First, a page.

• - beta blocker dampen excessive nor-adrenergic activity (low dose watch out for children)
    • - antipsychotics modulate excessive dopaine activity
  13. Psychological theories
    psychodynamic theory
    • freud
    • unmet needs for satisfication and security result in an underdevelopment ego and a poor self-concept
    • aggression and violence supply the individual with a dose of power and prestige that inc self-esteem
  14. Psychological theories
    learning theory
    • modeling behavior more likely when perceived as prestigous or influential like parents
    • media-video games, movies and even triumph over villians (when heroes use violence)
  15. sociocultural theories
    societal influences
    • aggresive behavior is primarily a product of one's culture and social structure
    • the American culture was founded on a general acceptance of vilence as a means of solving problems
    • societal influences also contribute to violence when individuals realize that their needs and deires are not being met relative to other people (injustice)
  16. discussion of specific types of abuse
    • initimate partner (emotional/physical)
    • elderly abuse
    • child abuse
    • incest
    • rape
    • neglect
  17. intimate partner violence
    • domestic battering may be defined as pattern of coercive control fouunded on and supported by physical and/or sexual violence or threat of violence of an intimate partner
    • approx 82% of victims are women (ages 25-34)- child bearing age
    • this includes emotionally abusive behaviors that intimidates, manipulates, humiliate, frighten, terrorize, coerce, threaten blame and injured
    • the means to escape is often filled with dear, and unacceptable choices in many cases lead to homelessness on the part of the victim
  18. intimate partner violence 2
    • violence from one person to another is an act of serious abuse of power
    • the abuse can occur in the form of family, spouse, child abse or from external sources such as terror attacks (63%) homeless women
    • family violence occurs across all economic and educational background
    • a person who is mentally ill is no more likely to harm a stranger in the communuty than anyone. in fact maybe victimized especially if transient (homeless)
    • the key factor that predicts violence in past hx of violnce and criminal past
  19. Dating violence
    • 1 in 5 teens who have been in relationships reports being hit, slapped or pushed by their partner
    • 1 in 3 say they are texted 10-30 times a hour by a partner inquiring about where they are, who they are with, and what they are doing
    • 1 in 5 teens have been asked to engage in sex by cell phone or the internet whne they do not want to
    • 67% of parents did not know their teens was having sex
    • 58% of parents were unaware that they teen had been hit slapped or push
  20. intimate partner violence
    profile of victim
    • represents all ages, racial, religious, cultural, educational, and socioeconomic groups
    • low self-esteem, powerless
    • denial of severity of issue
    • inadequate support systems
    • harbors feelings of both anger and terror
    • som grew up in abusive homes (traits)
    • learned helplessness, individual comes to understand regardless of their behaviior, the outcome will be unpredictable and usually undesirable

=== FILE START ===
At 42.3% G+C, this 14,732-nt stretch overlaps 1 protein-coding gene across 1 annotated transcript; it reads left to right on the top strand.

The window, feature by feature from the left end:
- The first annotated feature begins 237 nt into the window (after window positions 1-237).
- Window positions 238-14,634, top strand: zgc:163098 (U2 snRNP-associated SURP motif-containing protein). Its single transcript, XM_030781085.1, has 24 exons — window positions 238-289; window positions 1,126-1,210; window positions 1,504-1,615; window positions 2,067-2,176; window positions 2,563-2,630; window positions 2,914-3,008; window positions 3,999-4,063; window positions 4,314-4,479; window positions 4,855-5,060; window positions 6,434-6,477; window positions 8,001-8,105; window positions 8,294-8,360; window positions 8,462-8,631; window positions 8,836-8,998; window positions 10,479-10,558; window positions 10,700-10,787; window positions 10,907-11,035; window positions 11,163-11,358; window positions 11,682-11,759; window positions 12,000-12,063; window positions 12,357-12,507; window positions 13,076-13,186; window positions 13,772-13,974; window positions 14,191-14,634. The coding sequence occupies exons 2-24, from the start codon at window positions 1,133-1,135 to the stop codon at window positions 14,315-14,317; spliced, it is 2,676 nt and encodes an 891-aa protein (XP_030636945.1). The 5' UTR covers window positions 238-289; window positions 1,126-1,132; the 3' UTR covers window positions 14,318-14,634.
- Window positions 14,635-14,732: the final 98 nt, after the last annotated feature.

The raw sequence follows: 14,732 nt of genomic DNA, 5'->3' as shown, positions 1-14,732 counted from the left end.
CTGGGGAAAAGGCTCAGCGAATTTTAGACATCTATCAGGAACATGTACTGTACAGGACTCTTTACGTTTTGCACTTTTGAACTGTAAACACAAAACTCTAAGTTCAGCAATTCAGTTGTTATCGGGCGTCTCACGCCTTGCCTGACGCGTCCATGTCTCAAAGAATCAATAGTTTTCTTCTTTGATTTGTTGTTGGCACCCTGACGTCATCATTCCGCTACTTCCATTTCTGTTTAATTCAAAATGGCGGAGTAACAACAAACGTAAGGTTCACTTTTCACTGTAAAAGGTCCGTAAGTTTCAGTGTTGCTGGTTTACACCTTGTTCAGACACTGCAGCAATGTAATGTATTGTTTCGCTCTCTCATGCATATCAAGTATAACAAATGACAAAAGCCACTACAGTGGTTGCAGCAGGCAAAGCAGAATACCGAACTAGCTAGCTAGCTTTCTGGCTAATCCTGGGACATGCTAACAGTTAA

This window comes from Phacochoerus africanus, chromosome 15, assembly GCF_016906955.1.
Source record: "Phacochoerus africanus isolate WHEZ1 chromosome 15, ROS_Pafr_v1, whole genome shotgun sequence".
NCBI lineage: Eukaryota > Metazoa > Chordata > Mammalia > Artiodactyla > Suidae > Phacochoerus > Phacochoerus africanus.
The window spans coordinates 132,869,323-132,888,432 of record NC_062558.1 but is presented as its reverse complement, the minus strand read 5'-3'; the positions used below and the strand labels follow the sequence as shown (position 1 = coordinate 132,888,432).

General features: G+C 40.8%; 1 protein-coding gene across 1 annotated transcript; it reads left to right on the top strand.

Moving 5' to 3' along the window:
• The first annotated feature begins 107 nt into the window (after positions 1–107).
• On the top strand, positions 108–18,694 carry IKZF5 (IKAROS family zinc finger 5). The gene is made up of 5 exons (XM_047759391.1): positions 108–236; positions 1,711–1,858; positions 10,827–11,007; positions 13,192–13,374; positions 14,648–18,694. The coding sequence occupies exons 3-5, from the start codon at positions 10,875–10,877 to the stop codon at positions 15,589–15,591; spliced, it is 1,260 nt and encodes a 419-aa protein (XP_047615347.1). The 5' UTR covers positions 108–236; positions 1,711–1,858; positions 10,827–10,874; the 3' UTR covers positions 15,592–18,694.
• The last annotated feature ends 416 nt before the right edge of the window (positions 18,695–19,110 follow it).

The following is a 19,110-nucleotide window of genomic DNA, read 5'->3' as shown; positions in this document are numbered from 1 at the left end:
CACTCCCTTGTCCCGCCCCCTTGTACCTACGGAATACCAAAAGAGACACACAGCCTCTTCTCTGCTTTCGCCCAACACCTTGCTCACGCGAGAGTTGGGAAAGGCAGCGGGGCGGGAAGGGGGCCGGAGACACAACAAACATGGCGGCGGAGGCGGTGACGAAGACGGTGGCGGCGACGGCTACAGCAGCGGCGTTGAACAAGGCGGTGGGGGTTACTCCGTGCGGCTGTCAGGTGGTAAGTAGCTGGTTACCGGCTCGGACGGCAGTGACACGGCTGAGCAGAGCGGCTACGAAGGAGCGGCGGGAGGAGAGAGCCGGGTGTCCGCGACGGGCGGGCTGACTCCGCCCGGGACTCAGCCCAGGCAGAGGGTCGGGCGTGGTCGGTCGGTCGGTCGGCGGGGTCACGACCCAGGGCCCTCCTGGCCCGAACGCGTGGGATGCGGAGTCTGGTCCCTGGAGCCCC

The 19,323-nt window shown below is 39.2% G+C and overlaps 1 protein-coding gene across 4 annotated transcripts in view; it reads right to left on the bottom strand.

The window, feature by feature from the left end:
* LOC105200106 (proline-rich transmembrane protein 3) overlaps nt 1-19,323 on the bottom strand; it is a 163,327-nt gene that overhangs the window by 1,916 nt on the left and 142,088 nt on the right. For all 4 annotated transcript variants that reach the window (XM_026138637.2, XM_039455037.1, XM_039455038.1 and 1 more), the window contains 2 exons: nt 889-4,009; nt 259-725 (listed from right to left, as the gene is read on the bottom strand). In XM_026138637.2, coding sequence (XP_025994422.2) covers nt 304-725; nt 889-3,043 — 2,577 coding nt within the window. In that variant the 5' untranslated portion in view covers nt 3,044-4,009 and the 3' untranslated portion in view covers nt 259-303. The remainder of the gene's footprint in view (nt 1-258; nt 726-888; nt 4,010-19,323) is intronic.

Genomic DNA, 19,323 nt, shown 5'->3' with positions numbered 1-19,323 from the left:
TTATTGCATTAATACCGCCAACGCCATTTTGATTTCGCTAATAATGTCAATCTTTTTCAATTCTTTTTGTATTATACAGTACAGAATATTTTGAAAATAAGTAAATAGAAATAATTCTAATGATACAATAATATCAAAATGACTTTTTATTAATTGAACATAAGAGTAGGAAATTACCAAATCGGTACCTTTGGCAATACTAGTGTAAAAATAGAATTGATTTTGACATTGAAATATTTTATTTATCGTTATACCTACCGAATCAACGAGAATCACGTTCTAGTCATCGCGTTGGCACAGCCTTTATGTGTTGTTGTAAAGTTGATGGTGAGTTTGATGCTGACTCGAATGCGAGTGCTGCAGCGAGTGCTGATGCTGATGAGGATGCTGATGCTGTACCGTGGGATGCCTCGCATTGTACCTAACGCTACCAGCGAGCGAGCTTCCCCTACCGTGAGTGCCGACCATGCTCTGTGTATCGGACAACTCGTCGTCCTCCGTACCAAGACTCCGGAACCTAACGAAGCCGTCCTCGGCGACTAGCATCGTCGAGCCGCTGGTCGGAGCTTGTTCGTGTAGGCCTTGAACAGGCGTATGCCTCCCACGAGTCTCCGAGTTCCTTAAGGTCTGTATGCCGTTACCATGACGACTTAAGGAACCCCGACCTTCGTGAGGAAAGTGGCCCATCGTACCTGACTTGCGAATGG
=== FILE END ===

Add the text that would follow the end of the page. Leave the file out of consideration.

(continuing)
21. intimate partner violence
    profile of the victimizer
    • low self esteem
    • pathological jealousy
    • dual personality- nice and mean
    • limited coping ability
    • experienced abuse or extreme discipline
    • difficulty accepting adult role
    • severe stress reaction
    • views spouse as personal possession
    • children become the target when they try to protect their caregiver from abuse
  22. intimate partner violence
    • Phase I: tension building phase- mild anger and aggression victim takes blames. simple small degrading
    • Phase II: acute battering phase- tension inc serious abuse occurs, victim covers up or seeks help, angry then hit
    • Phase III: honeymoon phase- calm loving, respite with promises to stop, apologizes, romantic gestures, victim wants to believe and stay
    • cycle restarts:- periods escalattion/de-escalation- with periods in between, shorter violence increases
  23. intimate partner violence
    why do they stay
    • fear of their lives or the lives of their children
    • fear of retaliation by the partner
    • fear of losing custody of the children
    • lack of financial resources
    • lack of support network
    • religious reason, culturl reasons
    • having hope that the partner will change, and they can have a good times again
  24. nursing interventions
    intimate violence
    • provide shelter info, reach out to social worker if pt wants
    • while interviewing:
    • - provide safe environment
    • - be direct, honest and professional
    • - use language pt understands
    • - be attentive and actively listen, ot must make decison
    • - if pt reports children or other vulnerable members in the house are being abused, you must report it. (so safety for pt is important here)
  25. Child abuse
    • Erik Erickson- 1963 the worst sin is mutaliation of a child's spirit
    • children are vulnerable, powerless and trusting
    • although many of us may experience a stress reactions from time to time, when it is a child experiences traumatic stress, their ability to function and interact with other is forever changed - hard for them to trust